Stan’s guest this week is Dr. Jim Cobb of the University of Georgia, talking about his new biography of historian C. Vann Woodward, one of the most distinguished and important historians of the 20th century.
We received word here at GHS this week of the death of our dear friend Ed Jackson on Tuesday, January 10, 2023, age 79.
The Kingsport, Tennessee, native grew up in Texas, but it was the people of Georgia and their history that he made his life’s work.
Ed went to the University of Mississippi in the early 1960s and received his B.A. in History and an M.A. in political science. He put both of those to good use when, in 1970, he arrived in Athens at the University of Georgia and began a long and distinguished career at the Carl Vinson Institute of Government, retiring as Senior Public Service Associate 40 years later, in 2010.
During those 40 years Ed became the acknowledged expert, the man to ask about Georgia history and government. He trained governors, legislators, state employees, mayors, civic organizations, teachers, students, authored textbooks, spoke extensively, published widely, compiled databases, created over fifteen websites, photographed every corner of our state, and collected anything and everything that he could get his hands on about Georgia history, from postcards, to photographs, maps, artifacts of all kinds, campaign signs, and everything beyond and between that could tell the story of Georgia and her people.
Here’s what I said about Ed in the GHS’s Headlines newsletter yesterday: “Ed Jackson’s knowledge of Georgia’s people and history was unparalleled. He was Georgia’s unofficial state historian, and all of us beat a path to his door to dip into that deep reservoir of learning. There was no subject related to Georgia that he didn’t know something about, and that he would gladly and freely share. Every conversation with him left you wiser. He was also a great friend to this institution, through his membership, his time and resources, and the knowledge that he shared through his writing and research. The Georgia Historical Society is honored to be the repository of the Edwin Jackson Collection, ensuring that his documentary legacy will live on and that his vast collection of Georgia materials will continue to inspire and teach future generations. Though not born here, Ed Jackson was one of Georgia’s great treasures, and the people of this state that he served so long and so well are richer for all he taught us.”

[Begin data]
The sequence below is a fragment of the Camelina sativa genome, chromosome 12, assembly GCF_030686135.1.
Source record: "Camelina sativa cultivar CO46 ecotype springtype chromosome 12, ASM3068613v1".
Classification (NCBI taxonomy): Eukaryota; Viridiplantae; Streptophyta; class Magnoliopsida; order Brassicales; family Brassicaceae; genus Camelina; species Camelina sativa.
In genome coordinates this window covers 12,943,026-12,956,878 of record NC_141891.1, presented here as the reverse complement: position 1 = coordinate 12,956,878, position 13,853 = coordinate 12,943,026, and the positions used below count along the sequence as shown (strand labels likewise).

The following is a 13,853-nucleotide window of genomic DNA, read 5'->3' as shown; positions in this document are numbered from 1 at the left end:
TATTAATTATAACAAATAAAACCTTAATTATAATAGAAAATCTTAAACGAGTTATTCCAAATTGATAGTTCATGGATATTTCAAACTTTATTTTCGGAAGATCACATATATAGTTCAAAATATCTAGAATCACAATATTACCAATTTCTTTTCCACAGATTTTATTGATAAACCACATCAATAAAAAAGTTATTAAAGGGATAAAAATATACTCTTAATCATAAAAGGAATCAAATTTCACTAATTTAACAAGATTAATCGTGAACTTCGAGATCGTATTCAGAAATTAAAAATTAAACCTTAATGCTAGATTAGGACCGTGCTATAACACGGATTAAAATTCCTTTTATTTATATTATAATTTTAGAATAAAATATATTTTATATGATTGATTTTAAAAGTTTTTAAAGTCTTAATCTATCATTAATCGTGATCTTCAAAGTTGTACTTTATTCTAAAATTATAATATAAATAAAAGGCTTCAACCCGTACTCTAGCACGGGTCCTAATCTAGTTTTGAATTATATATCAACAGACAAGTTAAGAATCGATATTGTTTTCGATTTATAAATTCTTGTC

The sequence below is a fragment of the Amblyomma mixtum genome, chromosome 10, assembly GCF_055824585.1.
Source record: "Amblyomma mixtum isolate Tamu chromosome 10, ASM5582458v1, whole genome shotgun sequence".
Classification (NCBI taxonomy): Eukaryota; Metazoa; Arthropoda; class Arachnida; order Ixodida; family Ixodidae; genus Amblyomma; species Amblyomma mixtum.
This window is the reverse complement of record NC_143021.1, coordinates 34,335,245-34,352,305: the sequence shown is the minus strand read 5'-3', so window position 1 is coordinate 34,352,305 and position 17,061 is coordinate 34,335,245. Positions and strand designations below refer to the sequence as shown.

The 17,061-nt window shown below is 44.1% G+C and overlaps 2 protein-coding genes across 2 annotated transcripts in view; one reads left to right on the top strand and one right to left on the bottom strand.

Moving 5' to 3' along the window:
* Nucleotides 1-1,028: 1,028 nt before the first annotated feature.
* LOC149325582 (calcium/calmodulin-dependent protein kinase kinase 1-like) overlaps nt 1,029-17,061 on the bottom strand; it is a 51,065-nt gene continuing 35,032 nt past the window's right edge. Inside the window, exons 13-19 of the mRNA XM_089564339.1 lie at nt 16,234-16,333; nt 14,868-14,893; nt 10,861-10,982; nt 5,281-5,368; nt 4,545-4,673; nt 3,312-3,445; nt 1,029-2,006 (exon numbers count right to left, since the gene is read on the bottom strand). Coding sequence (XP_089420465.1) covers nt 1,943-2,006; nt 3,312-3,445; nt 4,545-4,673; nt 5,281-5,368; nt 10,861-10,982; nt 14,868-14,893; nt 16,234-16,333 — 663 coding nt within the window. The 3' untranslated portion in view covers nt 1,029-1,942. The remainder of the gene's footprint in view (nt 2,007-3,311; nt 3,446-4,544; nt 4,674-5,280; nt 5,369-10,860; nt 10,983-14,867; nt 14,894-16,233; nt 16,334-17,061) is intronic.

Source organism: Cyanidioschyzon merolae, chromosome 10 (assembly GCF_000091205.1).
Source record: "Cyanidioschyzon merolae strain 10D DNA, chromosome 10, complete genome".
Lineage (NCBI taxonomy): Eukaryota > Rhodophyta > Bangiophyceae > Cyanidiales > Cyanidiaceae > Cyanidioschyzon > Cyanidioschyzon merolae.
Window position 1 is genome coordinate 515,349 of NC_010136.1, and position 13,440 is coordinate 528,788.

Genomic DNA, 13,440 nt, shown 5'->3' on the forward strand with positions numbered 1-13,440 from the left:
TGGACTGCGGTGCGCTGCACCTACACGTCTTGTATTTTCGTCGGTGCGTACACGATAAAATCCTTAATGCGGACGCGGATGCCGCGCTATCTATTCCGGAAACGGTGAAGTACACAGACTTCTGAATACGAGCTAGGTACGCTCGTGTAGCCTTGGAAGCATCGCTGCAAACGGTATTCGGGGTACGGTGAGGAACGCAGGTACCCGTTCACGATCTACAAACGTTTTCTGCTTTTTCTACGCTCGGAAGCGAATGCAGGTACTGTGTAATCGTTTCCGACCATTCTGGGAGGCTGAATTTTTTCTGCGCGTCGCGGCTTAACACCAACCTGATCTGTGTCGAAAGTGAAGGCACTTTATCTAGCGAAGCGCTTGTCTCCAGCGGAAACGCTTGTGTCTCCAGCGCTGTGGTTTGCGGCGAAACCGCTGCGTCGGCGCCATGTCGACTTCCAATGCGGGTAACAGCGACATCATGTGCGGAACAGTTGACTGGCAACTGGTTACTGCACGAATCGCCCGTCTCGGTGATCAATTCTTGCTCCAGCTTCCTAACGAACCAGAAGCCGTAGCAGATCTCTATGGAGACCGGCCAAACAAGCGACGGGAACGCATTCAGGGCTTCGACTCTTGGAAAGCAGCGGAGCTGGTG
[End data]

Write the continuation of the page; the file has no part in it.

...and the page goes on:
When the Georgia flag-change controversy was at its height in the early part of this century, Ed was the go-to expert. He lectured on the history of our state’s flags for GHS in Athens and Savannah and published an article about it in the Georgia Historical Quarterly. And who else do you know that was awarded the “Vexillonnaire Award” by the North American Vexillological Association? Ed was, in 2004, for his work with the Georgia General Assembly’s efforts to redesign Georgia’s state flag. (Vexillogy is the study of flags, and no, I didn’t know that either.)
Ed had an extensive stamp collection (he was a founding member of the Georgia Federation of Stamp Clubs, now called the Southeast Federation of Stamp Clubs), and he once lectured here in our Research Center during the Georgia History Festival on Georgia history as told through stamps.
When the online New Georgia Encyclopedia needed an authority to write the entry for Georgia’s founder himself, James Edward Oglethorpe, they chose Ed. That forbidding subject would have daunted most historians, but not him. (That’s Ed in the center of the picture to the right, taking a photograph at Oglethorpe’s tomb in England.) For good measure, he also wrote seven other entries for the NGE, including for Georgia’s Historic Capitals, the Dixie Highway, Georgia’s State Flags, the current Georgia State Capitol, and the Legislative Process. He also served as a section editor for the NGE.